Writing about writing, short & long form creative writing and other thoughts.

Pantsing vs Plotting vs…

I used to be a pantser/discovery writer.

I’d sit down and type away until I ran out of steam. I’d find out what the story was along the way, BUT unlike most panthers, I didn’t realise that at the end of the draft, you were supposed to rewrite, often several times, to fix the story & plot issues.

This meant usually 2 things happened:

  1. I would run out of steam half way through, not sure of where I was going with anything. This formed the larger part of my writing. Most pieces were abandoned.

  2. I would finish a piece, but it wouldn’t be very good. I’d get disappointed that the story wasn’t better, but hadn’t spent the time making it better.

Both of these things result from various issues in my life, including my finally diagnosed ADHD, and a lack of mentorship or guidance from anyone.

The good news is that thanks to the Internet™️, you can now find guidance everywhere and teach yourself pretty much anything.

So, I learned about story structure. First from Larry Brooks, then K. M. Weiland, then Jessica Brody, Dan Harmon, and others.

It may be due to anchoring, but I like Larry/Ms. Weiland’s versions best, which are essentially distillations of the three act structure with defined beats.

Plotting allows you to build a bare bones structure, figuring out plot points before sitting down to crank out the prose. It’s muchness’s easier to scrap an index card (or software equivalent,) with a few sentences on it because it doesn’t fit the story, than say, an entire chapter of 3k words or more.

So instead of petering out at the 60k word mark like I did on my previous novel because I didn’t know how it ended, this time I’m plotting it out. I have started writing prose too, but I already know how those chapters go, and I also know how the whole story ends, and the major plot points along the way. Next comes writing the outline. This varies from author to author, with some writing thousands of words in a highly detailed way that could almost be a first draft or summary thereof, and others writing a sentence per chapter of only the most salient points. I’ll do somewhere in-between. Maybe I’ll even post some of my outline here at some point.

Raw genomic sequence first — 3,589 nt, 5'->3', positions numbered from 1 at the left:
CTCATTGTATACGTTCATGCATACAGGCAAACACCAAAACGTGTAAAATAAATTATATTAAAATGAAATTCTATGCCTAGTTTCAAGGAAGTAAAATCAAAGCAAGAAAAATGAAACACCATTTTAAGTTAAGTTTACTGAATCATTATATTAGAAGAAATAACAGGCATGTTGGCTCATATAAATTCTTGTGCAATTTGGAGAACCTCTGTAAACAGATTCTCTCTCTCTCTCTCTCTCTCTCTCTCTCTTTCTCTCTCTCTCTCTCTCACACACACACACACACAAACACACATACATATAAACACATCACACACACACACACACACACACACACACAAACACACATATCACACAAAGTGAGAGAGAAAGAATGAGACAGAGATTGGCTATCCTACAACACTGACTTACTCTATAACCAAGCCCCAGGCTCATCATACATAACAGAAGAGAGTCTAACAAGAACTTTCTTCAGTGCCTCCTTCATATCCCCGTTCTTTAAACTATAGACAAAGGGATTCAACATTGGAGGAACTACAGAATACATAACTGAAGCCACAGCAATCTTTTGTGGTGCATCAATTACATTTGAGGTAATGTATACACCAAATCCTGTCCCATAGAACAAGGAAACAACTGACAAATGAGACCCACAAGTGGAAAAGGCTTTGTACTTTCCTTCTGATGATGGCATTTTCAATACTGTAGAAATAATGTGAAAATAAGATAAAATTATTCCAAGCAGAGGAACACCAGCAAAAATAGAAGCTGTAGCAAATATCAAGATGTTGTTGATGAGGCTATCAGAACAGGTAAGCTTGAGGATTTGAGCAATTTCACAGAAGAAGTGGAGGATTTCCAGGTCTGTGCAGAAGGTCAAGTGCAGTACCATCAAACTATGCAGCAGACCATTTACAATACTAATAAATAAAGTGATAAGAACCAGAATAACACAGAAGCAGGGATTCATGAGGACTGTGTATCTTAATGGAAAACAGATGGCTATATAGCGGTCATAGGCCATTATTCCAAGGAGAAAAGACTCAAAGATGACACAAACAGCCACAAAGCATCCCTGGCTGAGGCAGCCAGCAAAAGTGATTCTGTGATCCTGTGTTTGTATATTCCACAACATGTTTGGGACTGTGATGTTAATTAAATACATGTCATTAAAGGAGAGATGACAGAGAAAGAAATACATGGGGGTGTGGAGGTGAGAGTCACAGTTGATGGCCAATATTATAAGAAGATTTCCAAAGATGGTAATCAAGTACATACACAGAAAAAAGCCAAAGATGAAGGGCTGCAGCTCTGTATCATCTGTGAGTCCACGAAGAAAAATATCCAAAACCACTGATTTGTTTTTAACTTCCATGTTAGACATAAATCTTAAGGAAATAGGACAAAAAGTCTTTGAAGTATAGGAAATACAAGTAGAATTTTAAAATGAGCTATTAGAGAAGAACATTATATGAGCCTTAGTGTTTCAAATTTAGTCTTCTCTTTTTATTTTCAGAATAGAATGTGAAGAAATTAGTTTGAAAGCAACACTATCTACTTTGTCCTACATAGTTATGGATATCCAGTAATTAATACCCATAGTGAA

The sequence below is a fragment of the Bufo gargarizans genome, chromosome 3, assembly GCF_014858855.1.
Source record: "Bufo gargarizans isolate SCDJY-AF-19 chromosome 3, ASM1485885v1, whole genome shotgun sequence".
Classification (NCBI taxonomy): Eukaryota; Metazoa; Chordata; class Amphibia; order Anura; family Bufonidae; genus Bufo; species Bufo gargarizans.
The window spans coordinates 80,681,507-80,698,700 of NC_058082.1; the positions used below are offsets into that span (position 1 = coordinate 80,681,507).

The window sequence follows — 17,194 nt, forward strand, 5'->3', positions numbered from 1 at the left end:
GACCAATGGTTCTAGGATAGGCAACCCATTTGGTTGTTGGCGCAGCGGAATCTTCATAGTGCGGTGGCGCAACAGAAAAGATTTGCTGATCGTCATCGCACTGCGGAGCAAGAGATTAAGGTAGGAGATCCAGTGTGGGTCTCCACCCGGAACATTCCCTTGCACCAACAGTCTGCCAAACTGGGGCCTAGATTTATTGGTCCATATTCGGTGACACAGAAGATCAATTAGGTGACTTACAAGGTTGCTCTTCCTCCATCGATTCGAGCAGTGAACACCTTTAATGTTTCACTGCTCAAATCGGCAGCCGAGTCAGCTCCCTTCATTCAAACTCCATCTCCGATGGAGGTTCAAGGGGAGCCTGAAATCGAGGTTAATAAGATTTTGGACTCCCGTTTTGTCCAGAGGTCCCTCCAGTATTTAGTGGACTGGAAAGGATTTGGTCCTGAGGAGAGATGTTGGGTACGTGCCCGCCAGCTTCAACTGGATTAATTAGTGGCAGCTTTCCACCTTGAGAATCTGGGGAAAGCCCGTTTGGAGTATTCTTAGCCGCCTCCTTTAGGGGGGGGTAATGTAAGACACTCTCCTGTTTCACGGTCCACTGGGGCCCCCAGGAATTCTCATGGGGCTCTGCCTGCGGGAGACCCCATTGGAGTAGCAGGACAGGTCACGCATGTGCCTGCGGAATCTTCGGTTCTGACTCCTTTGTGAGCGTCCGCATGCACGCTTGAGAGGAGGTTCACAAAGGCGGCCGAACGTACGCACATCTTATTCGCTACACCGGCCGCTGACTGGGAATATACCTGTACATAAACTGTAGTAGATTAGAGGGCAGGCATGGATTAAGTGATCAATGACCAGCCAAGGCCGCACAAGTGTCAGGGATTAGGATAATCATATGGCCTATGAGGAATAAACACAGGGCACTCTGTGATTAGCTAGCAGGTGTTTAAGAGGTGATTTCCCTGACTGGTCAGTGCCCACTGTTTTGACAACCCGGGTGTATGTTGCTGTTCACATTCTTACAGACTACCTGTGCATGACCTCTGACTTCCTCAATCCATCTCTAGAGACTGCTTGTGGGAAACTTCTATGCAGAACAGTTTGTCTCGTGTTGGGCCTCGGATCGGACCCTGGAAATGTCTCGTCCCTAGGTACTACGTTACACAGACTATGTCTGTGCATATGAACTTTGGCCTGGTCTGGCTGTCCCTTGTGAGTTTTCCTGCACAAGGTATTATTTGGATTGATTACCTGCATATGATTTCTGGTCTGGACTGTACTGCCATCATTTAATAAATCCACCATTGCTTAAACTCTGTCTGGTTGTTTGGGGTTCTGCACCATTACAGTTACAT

Most of my worldbuilding is done, although I’m sure some will get added along the way, and I have a working system and software that allows me to capture it as it happens and document it.

However, there is another approach to writing, which I would definitely try next time. No I’m not talking about plantsing, the hybrid of the two where you put together a skeletal outline and pants the rest. That’s kind of what I’ve been doing, but I’m going to write a proper outline before I go much further so I know what to write.

The method I’m talking about is Lisa Cron’s approach of developing characters first, then drawing the plot out from that character. This ensures that the story always hits the right notes, because it’s inexorably tied to the main character’s wants, needs, fears, and misbeliefs.

Maybe I’ll do this for book 2, if there ends up being one, or whatever I write next.

Anyway, if you’re a pantser & happy with your method, go to it. It works for Stephen King.

And if you’re a plotter who loves to know where the story is leading before you commit to 100k words, I empathise. It’s now my method of choice too, whether I start with premise, plot, or character.

Happy writing.

#CreativeWriting #plotting #pantsing #WritingAdvice